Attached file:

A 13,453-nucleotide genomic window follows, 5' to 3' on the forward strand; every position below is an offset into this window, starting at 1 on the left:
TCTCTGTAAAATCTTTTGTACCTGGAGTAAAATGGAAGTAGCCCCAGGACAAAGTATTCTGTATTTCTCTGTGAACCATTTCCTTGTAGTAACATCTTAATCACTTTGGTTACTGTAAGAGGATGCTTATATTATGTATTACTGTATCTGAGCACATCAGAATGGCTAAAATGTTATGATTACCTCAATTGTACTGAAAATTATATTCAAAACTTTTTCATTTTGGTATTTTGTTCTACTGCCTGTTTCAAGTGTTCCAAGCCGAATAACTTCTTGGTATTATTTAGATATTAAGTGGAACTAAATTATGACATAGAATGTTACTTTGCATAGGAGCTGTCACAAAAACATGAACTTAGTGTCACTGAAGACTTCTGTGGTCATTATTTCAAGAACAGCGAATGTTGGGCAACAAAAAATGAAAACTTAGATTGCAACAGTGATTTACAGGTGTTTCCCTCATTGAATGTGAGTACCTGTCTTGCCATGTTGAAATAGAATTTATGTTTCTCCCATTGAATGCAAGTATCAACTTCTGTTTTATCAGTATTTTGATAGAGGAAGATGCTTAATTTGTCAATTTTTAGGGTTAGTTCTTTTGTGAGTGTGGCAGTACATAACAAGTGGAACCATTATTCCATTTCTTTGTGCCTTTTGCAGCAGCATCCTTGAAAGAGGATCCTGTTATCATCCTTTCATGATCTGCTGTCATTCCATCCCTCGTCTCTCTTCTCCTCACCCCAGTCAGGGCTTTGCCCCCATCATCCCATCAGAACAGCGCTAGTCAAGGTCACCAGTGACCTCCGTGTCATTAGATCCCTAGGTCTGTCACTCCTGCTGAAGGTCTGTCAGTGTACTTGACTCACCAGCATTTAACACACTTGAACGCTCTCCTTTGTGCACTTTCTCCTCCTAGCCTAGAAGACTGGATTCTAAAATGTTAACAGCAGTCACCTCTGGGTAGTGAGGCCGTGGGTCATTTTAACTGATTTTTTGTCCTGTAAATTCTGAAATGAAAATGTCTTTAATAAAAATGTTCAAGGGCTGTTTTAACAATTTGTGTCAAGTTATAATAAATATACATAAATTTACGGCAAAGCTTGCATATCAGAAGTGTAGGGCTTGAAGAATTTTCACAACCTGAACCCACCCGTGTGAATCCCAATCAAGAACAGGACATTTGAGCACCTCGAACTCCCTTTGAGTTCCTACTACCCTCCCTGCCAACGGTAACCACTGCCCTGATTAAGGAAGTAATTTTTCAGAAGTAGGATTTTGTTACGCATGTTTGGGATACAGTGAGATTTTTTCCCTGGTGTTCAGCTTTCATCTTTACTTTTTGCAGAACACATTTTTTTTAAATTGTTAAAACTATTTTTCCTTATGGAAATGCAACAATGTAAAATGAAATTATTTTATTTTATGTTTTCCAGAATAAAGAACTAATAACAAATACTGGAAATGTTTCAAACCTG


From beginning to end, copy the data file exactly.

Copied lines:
A 13,453-nucleotide genomic window follows, 5' to 3' on the forward strand; every position below is an offset into this window, starting at 1 on the left:
TCTCTGTAAAATCTTTTGTACCTGGAGTAAAATGGAAGTAGCCCCAGGACAAAGTATTCTGTATTTCTCTGTGAACCATTTCCTTGTAGTAACATCTTAATCACTTTGGTTACTGTAAGAGGATGCTTATATTATGTATTACTGTATCTGAGCACATCAGAATGGCTAAAATGTTATGATTACCTCAATTGTACTGAAAATTATATTCAAAACTTTTTCATTTTGGTATTTTGTTCTACTGCCTGTTTCAAGTGTTCCAAGCCGAATAACTTCTTGGTATTATTTAGATATTAAGTGGAACTAAATTATGACATAGAATGTTACTTTGCATAGGAGCTGTCACAAAAACATGAACTTAGTGTCACTGAAGACTTCTGTGGTCATTATTTCAAGAACAGCGAATGTTGGGCAACAAAAAATGAAAACTTAGATTGCAACAGTGATTTACAGGTGTTTCCCTCATTGAATGTGAGTACCTGTCTTGCCATGTTGAAATAGAATTTATGTTTCTCCCATTGAATGCAAGTATCAACTTCTGTTTTATCAGTATTTTGATAGAGGAAGATGCTTAATTTGTCAATTTTTAGGGTTAGTTCTTTTGTGAGTGTGGCAGTACATAACAAGTGGAACCATTATTCCATTTCTTTGTGCCTTTTGCAGCAGCATCCTTGAAAGAGGATCCTGTTATCATCCTTTCATGATCTGCTGTCATTCCATCCCTCGTCTCTCTTCTCCTCACCCCAGTCAGGGCTTTGCCCCCATCATCCCATCAGAACAGCGCTAGTCAAGGTCACCAGTGACCTCCGTGTCATTAGATCCCTAGGTCTGTCACTCCTGCTGAAGGTCTGTCAGTGTACTTGACTCACCAGCATTTAACACACTTGAACGCTCTCCTTTGTGCACTTTCTCCTCCTAGCCTAGAAGACTGGATTCTAAAATGTTAACAGCAGTCACCTCTGGGTAGTGAGGCCGTGGGTCATTTTAACTGATTTTTTGTCCTGTAAATTCTGAAATGAAAATGTCTTTAATAAAAATGTTCAAGGGCTGTTTTAACAATTTGTGTCAAGTTATAATAAATATACATAAATTTACGGCAAAGCTTGCATATCAGAAGTGTAGGGCTTGAAGAATTTTCACAACCTGAACCCACCCGTGTGAATCCCAATCAAGAACAGGACATTTGAGCACCTCGAACTCCCTTTGAGTTCCTACTACCCTCCCTGCCAACGGTAACCACTGCCCTGATTAAGGAAGTAATTTTTCAGAAGTAGGATTTTGTTACGCATGTTTGGGATACAGTGAGATTTTTTCCCTGGTGTTCAGCTTTCATCTTTACTTTTTGCAGAACACATTTTTTTTAAATTGTTAAAACTATTTTTCCTTATGGAAATGCAACAATGTAAAATGAAATTATTTTATTTTATGTTTTCCAGAATAAAGAACTAATAACAAATACTGGAAATGTTTCAAACCTG